The Hyde Collection: A Virtual Journey from Russia to the Adirondacks
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Vintage Negative of Lake George from the Ft Wm Henry Hotel French Mountain
Lake George from the Ft Wm Henry Hotel French Mountain
J. S. Wooley /Matt Finley

A Virtual Journey from Russia to the Adirondacks: view the ancient painting techniques employed by Palekh artists of Russia and the early 20th century Adirondack photography of J.S. Wooley, presented by The Hyde Collection.

While Russian Lacquer painters used ancient techniques to create beautiful representations of traditional Russian Folk Art, J.S. Wooley used his camera lens to represent Adirondack beauty and history in the early 20th century.

The Hyde Collection Art Museum and Historic Home located in Glens Falls, New York has an extensive and distinguished collection of art from all around the world. As visitors cannot currently walk through the doors of The Hyde, the public can still experience the history and beauty of contemporary and centuries old art through virtual options.

The Hyde opened its doors to the public in 1952. Now, The Hyde has embraced the idea of virtual displays. Art and history lovers can experience the permanent collection and upcoming exhibitions from home, while awaiting the reopening.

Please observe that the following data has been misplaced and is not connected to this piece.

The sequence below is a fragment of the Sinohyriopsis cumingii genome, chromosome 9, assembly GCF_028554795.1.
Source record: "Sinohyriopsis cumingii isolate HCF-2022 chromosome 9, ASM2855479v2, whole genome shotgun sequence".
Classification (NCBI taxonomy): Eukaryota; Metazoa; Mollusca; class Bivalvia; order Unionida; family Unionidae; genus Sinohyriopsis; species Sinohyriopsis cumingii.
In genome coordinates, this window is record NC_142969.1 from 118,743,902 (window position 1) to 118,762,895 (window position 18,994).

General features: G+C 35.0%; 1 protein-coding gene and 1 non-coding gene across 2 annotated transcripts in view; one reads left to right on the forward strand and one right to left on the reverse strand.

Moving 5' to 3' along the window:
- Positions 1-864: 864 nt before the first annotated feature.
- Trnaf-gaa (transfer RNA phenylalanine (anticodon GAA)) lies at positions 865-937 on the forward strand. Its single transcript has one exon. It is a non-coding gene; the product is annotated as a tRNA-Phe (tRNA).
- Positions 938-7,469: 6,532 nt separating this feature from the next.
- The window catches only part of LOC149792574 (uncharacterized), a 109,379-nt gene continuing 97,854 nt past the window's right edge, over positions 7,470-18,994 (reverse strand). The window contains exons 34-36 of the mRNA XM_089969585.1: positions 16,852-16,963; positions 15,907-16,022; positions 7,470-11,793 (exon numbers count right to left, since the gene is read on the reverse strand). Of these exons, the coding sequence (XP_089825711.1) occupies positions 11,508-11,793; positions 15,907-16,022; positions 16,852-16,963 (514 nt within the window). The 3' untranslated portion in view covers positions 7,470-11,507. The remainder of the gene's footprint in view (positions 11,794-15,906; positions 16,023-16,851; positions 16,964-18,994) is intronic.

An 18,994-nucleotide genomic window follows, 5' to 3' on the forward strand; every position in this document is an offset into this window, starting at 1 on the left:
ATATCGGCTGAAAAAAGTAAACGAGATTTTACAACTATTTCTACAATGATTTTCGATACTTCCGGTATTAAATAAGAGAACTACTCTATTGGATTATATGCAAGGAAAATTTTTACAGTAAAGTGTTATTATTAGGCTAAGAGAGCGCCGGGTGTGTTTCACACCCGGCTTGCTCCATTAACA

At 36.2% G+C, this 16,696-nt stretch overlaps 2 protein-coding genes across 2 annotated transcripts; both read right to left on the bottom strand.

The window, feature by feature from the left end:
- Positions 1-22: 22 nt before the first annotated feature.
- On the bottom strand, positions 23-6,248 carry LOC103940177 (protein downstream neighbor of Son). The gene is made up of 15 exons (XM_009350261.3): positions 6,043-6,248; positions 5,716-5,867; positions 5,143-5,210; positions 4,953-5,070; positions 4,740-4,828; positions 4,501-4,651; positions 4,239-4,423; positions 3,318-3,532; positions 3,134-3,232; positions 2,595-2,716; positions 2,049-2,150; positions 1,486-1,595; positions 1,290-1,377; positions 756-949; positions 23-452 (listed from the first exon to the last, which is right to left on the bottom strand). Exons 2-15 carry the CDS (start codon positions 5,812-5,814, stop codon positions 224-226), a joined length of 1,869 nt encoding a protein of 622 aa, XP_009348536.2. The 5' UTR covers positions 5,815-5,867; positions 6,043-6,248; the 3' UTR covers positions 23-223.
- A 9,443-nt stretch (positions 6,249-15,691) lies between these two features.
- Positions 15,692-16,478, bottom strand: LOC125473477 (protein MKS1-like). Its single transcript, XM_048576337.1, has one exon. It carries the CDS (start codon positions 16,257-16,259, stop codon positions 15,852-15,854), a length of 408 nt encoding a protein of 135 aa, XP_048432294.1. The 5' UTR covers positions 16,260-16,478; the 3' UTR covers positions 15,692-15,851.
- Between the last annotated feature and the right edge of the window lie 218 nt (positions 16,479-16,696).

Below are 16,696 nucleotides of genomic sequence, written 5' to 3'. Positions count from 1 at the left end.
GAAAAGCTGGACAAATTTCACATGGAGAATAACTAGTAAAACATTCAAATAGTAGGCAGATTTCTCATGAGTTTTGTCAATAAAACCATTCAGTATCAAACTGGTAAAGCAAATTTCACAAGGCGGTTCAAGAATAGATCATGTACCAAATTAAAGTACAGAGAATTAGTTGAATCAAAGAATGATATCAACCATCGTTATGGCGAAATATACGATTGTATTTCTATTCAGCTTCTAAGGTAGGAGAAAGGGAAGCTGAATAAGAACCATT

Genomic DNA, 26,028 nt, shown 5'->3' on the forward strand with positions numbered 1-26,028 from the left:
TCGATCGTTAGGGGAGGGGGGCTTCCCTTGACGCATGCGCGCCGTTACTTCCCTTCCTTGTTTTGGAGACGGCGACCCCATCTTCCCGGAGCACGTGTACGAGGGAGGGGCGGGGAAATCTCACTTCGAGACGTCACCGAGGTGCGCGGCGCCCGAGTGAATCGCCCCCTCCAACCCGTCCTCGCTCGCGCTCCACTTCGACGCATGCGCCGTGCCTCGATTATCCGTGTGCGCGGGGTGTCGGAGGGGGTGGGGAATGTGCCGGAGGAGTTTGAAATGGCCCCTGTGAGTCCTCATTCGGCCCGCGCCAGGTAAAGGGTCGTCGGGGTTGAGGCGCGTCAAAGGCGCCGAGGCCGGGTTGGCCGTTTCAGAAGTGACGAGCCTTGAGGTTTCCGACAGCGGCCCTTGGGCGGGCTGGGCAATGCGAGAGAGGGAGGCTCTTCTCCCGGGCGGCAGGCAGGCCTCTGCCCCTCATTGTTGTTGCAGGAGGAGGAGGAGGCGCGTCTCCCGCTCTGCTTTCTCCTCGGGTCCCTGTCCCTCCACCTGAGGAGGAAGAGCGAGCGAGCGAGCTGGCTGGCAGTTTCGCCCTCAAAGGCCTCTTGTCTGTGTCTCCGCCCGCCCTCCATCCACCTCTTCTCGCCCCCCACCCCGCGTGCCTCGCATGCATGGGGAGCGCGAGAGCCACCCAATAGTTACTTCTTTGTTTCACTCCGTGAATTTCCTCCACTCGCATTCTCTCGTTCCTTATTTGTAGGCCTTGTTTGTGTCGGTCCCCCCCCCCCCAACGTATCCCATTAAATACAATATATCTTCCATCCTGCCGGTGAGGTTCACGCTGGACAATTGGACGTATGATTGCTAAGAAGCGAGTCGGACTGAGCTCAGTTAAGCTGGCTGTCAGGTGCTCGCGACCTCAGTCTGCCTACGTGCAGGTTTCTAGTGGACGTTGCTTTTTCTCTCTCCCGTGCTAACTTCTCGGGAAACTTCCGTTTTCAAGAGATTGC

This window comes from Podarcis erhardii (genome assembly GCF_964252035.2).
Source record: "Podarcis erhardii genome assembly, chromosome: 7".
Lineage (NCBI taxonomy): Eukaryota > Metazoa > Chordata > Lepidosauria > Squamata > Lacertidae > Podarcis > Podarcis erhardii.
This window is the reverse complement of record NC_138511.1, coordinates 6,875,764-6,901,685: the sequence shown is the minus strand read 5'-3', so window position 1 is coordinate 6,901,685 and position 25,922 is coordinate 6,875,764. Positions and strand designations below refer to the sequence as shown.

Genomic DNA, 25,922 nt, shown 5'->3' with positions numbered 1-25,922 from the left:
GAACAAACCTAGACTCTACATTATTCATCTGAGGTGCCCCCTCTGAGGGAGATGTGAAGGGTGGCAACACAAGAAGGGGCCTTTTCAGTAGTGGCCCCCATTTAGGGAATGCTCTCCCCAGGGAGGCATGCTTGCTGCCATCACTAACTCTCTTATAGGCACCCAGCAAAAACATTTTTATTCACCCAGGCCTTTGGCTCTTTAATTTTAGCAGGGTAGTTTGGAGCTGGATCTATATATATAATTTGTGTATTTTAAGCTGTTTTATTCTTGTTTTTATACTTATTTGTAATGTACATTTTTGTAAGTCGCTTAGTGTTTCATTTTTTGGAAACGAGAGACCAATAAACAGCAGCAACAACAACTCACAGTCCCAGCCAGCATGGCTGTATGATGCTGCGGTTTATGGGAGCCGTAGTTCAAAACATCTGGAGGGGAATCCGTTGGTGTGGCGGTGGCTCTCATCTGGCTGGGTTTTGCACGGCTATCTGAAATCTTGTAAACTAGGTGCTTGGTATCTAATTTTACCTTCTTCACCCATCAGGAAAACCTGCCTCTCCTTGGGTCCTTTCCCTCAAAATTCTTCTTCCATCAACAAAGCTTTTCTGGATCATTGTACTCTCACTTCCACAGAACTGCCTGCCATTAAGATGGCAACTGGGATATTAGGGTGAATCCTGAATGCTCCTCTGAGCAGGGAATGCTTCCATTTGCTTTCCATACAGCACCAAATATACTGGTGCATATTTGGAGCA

Mark your calendars for two impressive exhibitions that the Hyde has planned for this summer. The first exhibition Images of the People: Russian Lacquer Painting, is currently available online and has been extended into December. This gives all who are interested plenty of time to view, enjoy, and learn about the art that is displayed.

The second exhibition,J.S. Wooley Adirondack Photographer, is in development for August 1, when the Hyde hopes to reopen. However, there is also an online component in the works, so viewers can experience this exhibition whether the Hyde is reopened or not.

Images of the People: Russian Lacquer Painting, tells a visual story of a turbulent moment in Russian history. After the Bolshevik Revolution, Russian icon painters were jobless. These painters were joined together by Soviet Authorities, and collectively used their talents to decorate simple boxes covered with folk art tales and heroic soviet imagery. In the 1990s, a Washington County resident traveled to the USSR and this style of painting caught their eye. The upstate New York resident brought home over thirty works from the Russian Lacquer painters, who had used their talent to overcome the obstacles they faced during and after the revolution.